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4 good practices to fight survey fatigue in learning evaluation

• 3 min read

The need for accurate data and the subsequent increase of surveys have led to an issue known as survey fatigue. Simple and pragmatic good practices can help you fight this. Let’s explore some, from the straightforward to the most ambitious.

Hang in there because survey fatigue could only get worse

Collecting accurate feedback from learners has become essential to enable you to improve learning efficiency. To do so, the most straightforward tool remains the survey. Alas, a major issue arises here: learning is far from being the only situation that requires data. For example after a purchase, resolving a complaint, visiting a web page, are all circumstances that require a person’s feedback.

The resulting survey fatigue has become a persistent problem for L&D professionals. Constantly bombarded by surveys, respondents grow tired of answering, response rates drop or they respond inconsistently, producing data of questionable reliability. Of course, it is better to do nothing than have a 20%-response-rate survey!

Survey fatigue is avoidable

Our experience as leaders in learning evaluation has taught us some good practices that can greatly improve the respondent’s experience and help minimize survey fatigue.

  • Make it lean and easy: Keep in mind your respondents only have so much time to answer your survey so try to keep it short and limit the number of questions. Define the leanest evaluation process for each program so you do not over-survey participants. In the example below, you observe a 3-step evaluation process implemented in a 6-month continuous learning program.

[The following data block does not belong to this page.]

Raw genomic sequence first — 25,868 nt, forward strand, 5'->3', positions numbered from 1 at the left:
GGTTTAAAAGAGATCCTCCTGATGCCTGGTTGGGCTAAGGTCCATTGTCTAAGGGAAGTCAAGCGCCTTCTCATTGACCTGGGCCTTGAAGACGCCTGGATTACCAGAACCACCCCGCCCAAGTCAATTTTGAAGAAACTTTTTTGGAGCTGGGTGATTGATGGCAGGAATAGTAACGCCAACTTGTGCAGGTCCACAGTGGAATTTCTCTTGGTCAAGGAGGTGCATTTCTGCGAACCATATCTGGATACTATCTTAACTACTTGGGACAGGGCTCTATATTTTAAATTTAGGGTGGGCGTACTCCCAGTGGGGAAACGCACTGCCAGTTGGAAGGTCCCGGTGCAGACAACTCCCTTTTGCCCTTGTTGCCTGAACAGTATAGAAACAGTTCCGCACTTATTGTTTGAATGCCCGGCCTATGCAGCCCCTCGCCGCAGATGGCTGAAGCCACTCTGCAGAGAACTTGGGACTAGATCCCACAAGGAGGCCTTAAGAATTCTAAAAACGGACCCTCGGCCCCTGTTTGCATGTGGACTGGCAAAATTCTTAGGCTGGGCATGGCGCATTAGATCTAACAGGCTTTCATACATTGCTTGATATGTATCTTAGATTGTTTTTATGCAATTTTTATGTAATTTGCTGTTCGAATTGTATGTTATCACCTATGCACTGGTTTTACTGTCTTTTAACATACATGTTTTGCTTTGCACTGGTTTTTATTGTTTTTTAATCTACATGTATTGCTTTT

Of course, surveys should be easily accessible from all devices with the minimum effort and clicks to be produced to reach it.

  • Aim for automated customization: customization of the questionnaire content is one of the key success factors. But keep in mind that for a large scale roll-out, it is only feasible and cost-efficient when automated.Example 1: Adapt the questionnaires automatically depending on their type and content. Example 2: Include behavior/performance objectives in the follow-up questionnaire for a self-assessment by the learner, and a performance evaluation by the manager.You can also go further:  in the example below, the respondent’s own answers from a previous questionnaire have been included. This allows them to link with their personal objectives and professional context, thus improving learning impact.

It is by applying these and other general principles (make it clear that answers are anonymous, use reminders, have a simple design…) that with US companies we achieve an average response rate of 77% for initial evaluations (Kirkpatrick level 1) and 64% for follow-up evaluations (Kirkpatrick level 3)

  • Communicate about survey use: there’s no better incentive than feeling we’re doing something useful. So, tell your respondents their answers are being used to improve learning efficiency. Give them examples of courses that have been improved, created, or removed thanks to their feedback. Make it tangible for them.
  • Provide rewards: if you’re asking them for something, you should give something in return. For example, respondents who complete our surveys receive a report allowing them to see where they stand compared to their training group. And the involvement of the participant can go much further. Let’s see how.

What’s next?

The above are all good practices against survey fatigue. Let’s see how to go much further for Kirkpatrick level 3 and level 4 evaluations. In this case, new digital post-training support solutions that help learners bridge the gap between learning and doing represent an innovative alternative to surveys in the very near future. Based on coaching techniques, these solutions are meant to be true companions and help each person reflect on what they have learnt, provide the support to build an action plan, identify opportunities to apply learning and overcome obstacles. Learning impact as well as learner engagement are therefore maximized.

Another significant perspective these programs yield is the ability to capture a unique amount of data about the learner’s journey. Processing automatically this non-structured data into actionable insights is a challenge that will enable us to replace surveys for learning impact measurement. At Docebo, we are launching the first pilots. If this project appeals to you, you know who to call!